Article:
Gingival contour will keep up with buccal bone contour, which results in V-shaped or angled gingival recession in teeth affected by occlusal trauma and bone dehiscence Fig 4. It should be once again highlighted that this process is not associated with local dental plaque buildup and consequent chronic inflammatory periodontal disease. Clinically, occlusal or incisal wear, as well as the presence of V-shaped recession, is noticeable. A third sign can be added: abfraction, with cervical enamel cracks or enamel linear loss. In addition, increased sensitivity might also be present due to a number of oral factors, such as eating, liquid intake, breathing, temperature, among others.
Due to being a subclinical condition, occlusal trauma might silently evolve to more severe consequences, including root resorption, over time. Unfortunately, not all professionals are able to make an accurate diagnosis of abfraction and V-shaped gingival recession as clinical manifestations of occlusal trauma. The same applies to imaging changes resulting from those conditions over time. Once occlusion has been corrected, it is possible to repair the damage by means of: restoration of surfaces with wear facets; restorative correction of abfraction, or, should V-shaped gingival recession be too severe, gingival graft might be used.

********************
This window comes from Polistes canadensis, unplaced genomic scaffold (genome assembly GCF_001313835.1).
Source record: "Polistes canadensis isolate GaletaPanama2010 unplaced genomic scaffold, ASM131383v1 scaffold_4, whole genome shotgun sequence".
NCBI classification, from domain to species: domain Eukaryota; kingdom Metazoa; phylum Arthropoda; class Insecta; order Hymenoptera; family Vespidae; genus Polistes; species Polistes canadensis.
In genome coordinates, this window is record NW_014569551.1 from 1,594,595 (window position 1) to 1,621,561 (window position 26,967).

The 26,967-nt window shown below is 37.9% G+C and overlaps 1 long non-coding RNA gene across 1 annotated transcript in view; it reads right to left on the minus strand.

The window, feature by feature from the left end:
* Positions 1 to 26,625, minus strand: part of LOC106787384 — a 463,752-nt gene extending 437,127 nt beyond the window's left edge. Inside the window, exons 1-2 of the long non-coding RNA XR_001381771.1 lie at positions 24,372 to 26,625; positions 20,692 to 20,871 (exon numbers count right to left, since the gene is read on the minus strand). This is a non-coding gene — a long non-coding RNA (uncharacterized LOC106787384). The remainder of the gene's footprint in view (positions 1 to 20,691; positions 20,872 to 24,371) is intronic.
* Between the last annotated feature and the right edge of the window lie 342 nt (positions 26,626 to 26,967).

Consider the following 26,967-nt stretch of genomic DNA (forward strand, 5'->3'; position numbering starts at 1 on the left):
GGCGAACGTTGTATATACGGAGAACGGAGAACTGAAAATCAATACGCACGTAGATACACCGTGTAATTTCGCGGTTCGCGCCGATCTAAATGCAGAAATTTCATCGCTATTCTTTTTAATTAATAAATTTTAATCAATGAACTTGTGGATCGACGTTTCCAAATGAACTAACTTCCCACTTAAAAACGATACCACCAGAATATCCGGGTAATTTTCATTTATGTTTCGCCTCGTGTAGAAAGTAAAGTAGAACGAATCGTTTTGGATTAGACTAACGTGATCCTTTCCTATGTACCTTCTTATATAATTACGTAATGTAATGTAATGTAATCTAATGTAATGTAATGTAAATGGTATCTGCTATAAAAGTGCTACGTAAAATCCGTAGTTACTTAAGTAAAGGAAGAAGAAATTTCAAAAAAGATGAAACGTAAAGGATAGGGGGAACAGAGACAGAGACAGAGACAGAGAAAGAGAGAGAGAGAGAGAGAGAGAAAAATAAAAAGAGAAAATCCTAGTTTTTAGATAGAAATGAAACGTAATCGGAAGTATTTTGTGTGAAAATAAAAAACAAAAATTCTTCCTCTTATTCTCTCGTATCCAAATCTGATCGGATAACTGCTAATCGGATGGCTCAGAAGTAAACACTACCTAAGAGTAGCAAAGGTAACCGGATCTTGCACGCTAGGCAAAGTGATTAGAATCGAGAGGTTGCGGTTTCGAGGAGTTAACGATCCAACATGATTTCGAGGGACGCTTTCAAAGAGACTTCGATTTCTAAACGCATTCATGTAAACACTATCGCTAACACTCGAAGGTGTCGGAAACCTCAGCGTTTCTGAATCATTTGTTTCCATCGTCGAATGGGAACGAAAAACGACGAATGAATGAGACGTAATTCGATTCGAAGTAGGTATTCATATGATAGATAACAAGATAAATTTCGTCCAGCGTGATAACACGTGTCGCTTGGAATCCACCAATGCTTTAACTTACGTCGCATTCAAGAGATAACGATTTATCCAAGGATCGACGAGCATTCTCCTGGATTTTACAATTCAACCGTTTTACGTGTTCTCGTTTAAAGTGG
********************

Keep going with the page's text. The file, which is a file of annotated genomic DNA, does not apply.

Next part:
Nevertheless, sometimes gingival recession recedes without surgery after occlusal trauma has been eliminated Figs 9 , 10 , Chronic occlusal trauma treatment might be carried out by tooth repositioning through orthodontic treatment Fig Inappropriate tooth brushing and dental plaque buildup might lead to early gingival recession Figs 2 , 3 , 6. Delicate alveolar cortical plates are not revealed by CT scans nor reproduced by 3D reconstruction Figs 6 , 9.
Reduced buccal bone crest thickness might be associated with areas where buccal bone plate is absent - which characterizes dehiscence, when a depression is located apically to the alveolar bone cervical contour; or fenestration, when there is a bone window on the buccal surface. With dehiscence and fenestration, the chances of gingival recession occurring are much higher. Those bone crest morphological defects are predisposing factors of gingival recession and are more frequently found in teeth malpositioned in the dental arch, especially uprighted teeth, as it is the case of canines subjected to orthodontic traction and which had erupted more uprightedly. Moving labial and lingual frenula as well as cicatricial adhesions might predispose the region to gingival retraction, especially in the areas subjected to inadequate brushing associated with chronic periodontal disease.